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Gazprom courts Prodi as pipeline chief
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Ma l’amicizia tra Prodi e Putin non piaceva al New York Times

The Russian state-controlled energy behemoth, Gazprom, was courting Italy's departing prime minister, Romano Prodi, on Monday to become boss of the new Russian-Italian South Stream pipeline, as it sought to increase political support in Europe for its criticized growth plans.

The offer, which Prodi remarked was flattering but that he intended to reject, was made days before he was to step down as prime minister after his government's defeat this month to the media magnate Silvio Berlusconi. Alexei Miller, the Gazprom chief executive, made the offer in Rome where he met with Prodi and executives from Eni, the Italian energy group.

Silvio Sircana, the spokesman for Prodi, who is a former president of the European Commission, the executive arm of the European Union, said Prodi "had decided not to accept appointments of this kind."

Still, analysts said Gazprom's attempts to entice Prodi onto the board of a major energy project showed its determination to match its ever growing energy power in Europe with political influence.

"Russia is doing an excellent job in achieving its strategic goals in Western Europe," said Pavol Demes, director of the Transatlantic Center for Central and Eastern Europe, which is part of the German Marshall Fund of the United States. "Russia is capitalizing on the inability of the EU to come up with a clear energy policy in a way that combines its ever stronger energy might with political clout."

Russia already supplies more than a quarter of European energy needs. Over 70 percent of its total revenue is earned by exports, which account for more than 30 percent of its total output.

The offer to Prodi was not the first time that Gazprom has approached an outgoing political leader. In late 2005, soon after Gerhard Schröder had been defeated as German chancellor by the conservative leader Angela Merkel, he was almost immediately appointed to lead the new Russian-German Nord Stream consortium.

This consortium, opposed by Poland and the Baltic states because they claimed it would increase European dependence on Russian natural gas, planned to build a pipeline under the Baltic Sea. The principle was similar to Gazprom's planned South Stream project pipeline, which will run under the Black Sea. Once complete, South Stream would have a capacity of around 30 billion cubic meters, or 1 trillion cubic feet, of natural gas a year and would cost about €10 billion, or $15.6 billion, according to Gazprom and Eni.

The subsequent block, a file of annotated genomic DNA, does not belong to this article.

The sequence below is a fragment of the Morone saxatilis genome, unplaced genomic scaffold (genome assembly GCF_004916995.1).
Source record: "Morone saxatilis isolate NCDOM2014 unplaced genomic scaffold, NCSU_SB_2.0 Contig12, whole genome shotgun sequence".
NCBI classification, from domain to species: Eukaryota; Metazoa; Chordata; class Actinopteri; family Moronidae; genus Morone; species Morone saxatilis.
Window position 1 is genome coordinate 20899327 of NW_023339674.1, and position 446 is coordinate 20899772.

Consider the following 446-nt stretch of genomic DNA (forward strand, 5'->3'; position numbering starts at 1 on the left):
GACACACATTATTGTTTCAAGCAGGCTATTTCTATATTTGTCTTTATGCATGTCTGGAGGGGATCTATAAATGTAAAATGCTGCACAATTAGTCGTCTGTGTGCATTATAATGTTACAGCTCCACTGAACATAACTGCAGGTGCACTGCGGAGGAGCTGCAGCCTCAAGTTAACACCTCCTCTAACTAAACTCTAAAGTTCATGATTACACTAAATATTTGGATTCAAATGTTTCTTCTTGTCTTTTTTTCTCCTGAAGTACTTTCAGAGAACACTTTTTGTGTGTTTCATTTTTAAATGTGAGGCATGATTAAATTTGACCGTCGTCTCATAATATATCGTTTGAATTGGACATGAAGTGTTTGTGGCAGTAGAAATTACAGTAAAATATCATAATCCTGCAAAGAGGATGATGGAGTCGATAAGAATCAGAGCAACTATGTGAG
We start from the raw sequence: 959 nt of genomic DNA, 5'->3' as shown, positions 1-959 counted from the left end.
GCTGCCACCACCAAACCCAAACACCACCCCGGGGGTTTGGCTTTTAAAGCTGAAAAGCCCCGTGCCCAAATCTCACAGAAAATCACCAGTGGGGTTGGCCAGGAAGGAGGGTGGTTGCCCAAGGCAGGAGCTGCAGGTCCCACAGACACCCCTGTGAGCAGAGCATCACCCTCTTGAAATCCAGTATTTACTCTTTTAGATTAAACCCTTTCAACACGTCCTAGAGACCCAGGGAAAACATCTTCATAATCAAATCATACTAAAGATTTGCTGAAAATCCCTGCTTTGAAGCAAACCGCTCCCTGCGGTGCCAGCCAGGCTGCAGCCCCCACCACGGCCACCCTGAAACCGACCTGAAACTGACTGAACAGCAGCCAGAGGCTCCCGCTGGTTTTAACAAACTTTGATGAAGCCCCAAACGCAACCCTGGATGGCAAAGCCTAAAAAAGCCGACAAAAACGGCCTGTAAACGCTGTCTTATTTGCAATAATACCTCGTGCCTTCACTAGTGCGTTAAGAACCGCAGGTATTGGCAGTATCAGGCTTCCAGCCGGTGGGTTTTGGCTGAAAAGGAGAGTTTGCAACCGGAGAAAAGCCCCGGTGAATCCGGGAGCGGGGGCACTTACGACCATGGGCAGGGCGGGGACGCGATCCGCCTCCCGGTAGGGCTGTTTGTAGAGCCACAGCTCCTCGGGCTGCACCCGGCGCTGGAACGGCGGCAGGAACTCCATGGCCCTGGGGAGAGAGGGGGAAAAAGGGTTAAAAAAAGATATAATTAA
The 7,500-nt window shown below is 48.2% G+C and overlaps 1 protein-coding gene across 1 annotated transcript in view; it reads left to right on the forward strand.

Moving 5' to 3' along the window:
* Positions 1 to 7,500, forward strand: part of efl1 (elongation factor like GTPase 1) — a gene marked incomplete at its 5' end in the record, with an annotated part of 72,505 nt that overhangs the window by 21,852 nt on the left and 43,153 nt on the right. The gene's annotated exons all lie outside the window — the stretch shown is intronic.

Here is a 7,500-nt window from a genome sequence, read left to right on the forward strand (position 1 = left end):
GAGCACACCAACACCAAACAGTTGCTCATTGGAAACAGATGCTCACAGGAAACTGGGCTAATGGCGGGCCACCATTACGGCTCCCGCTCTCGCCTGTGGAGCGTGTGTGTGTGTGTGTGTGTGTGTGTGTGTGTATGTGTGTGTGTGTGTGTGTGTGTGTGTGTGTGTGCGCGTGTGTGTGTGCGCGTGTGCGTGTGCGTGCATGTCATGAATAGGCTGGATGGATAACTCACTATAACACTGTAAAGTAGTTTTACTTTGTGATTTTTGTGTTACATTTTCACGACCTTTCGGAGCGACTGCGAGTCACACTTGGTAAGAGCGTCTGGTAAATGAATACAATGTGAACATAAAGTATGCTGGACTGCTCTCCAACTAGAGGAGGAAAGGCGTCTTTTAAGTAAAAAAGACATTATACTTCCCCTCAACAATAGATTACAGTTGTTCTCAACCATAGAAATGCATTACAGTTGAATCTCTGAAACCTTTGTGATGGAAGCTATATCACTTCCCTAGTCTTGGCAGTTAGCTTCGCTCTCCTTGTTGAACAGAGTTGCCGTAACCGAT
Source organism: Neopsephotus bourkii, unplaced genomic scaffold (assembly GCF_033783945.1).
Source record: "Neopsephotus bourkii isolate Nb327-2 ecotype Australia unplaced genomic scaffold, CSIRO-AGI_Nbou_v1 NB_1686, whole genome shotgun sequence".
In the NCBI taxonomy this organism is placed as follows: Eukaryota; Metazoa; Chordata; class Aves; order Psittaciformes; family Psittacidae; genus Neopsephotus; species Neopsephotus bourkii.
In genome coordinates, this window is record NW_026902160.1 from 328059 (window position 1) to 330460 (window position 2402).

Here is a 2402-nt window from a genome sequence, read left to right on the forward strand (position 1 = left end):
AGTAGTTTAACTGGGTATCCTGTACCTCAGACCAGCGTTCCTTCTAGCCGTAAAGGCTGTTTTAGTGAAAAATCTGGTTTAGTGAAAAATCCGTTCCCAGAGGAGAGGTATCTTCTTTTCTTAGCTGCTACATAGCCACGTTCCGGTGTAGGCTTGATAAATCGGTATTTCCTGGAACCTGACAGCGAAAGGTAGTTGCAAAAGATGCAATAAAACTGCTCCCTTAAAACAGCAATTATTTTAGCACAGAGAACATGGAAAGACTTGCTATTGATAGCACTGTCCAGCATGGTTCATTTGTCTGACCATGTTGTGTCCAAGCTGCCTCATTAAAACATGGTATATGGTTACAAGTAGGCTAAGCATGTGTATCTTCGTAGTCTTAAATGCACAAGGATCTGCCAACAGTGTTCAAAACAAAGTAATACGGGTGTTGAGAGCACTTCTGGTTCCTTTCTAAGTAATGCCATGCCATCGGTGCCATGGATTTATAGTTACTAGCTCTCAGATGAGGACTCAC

Both projects are part of a Russian goal of sending gas directly to northwestern and southeastern Europe to reduce its dependence on the transit countries of Ukraine and Poland.

At the time, Schröder's appointment in 2005 was welcomed by the energy industry - as was Gazprom's offer to Prodi.

Paolo Scaroni, chief executive of Eni, who also met with Miller over lunch in Rome, said Prodi would make "an excellent choice."

"Putting a man who has been president of the European Commission in charge of the infrastructure that will secure Europe's energy supply is really a great idea," Scaroni said.

Prodi and Schröder, besides being politicians, have built close contacts with the leading energy companies in their respective countries.

Prodi is close to Eni, which this month clinched a deal with Gazprom to join forces to pipe natural gas from Libya across the Mediterranean to Southern Europe. That decision capped several years of ever close ties between Prodi and Colonel Muammar el-Qaddafi.

When Prodi was president of the European Commission, he invited the Libyan leader to Brussels in 2004, his first trip to Europe for 15 years. Prodi, who praised Qaddafi's decision to renounce weapons of mass destruction, even broke with convention by personally meeting Qaddafi at the airport.

Before then, in November 2006, after tough negotiations, Gazprom and Eni reached a deal whereby Gazprom would sell three billion cubic meters of gas annually and directly to Italian consumers. In return, Italy received guaranteed gas supplies until 2035 and would also participate in the development of Russian energy assets, according to statements issued by both sides at the time. Prodi hailed the relationship between Gazprom and Eni as "a model" for bilateral relations.

Prodi came to the rescue of Eni last October when he interceded on the company's behalf after the authorities in Kazakhstan threatened to fine Eni and even abrogate a 1997 oil development contract because of delays and soaring estimates of start-up costs in the Kashagan oil field in the Caspian Sea. Prodi personally visited the Kazakh president, Nursultan Nazarbaev, to salvage the contract.

Schröder, too, strongly supported Wintershall, the energy division of BASF, the German chemicals group, and E.ON Ruhrgas, a leading energy company, joining Gazprom in building Nord Stream. Through Wintershall, Gazprom has established a foothold in Germany, entering the downstream market by selling gas to German consumers. In return, Wintershall is involved in exploration and production in the Yuzhno-Russkoye gas field.

Besides close business ties, Schröder and Prodi have also built up close personal relationships with President Vladimir Putin of Russia. Schröder has staunchly defended Putin as an "impeccable democrat" and Schröder adopted a Russian daughter in 2004 and played host to Putin in his private home in Hannover, Germany. Prodi has regularly entertained Putin in Italy.

By Judy Dempsey

Source > 
NYT | april 28 2008

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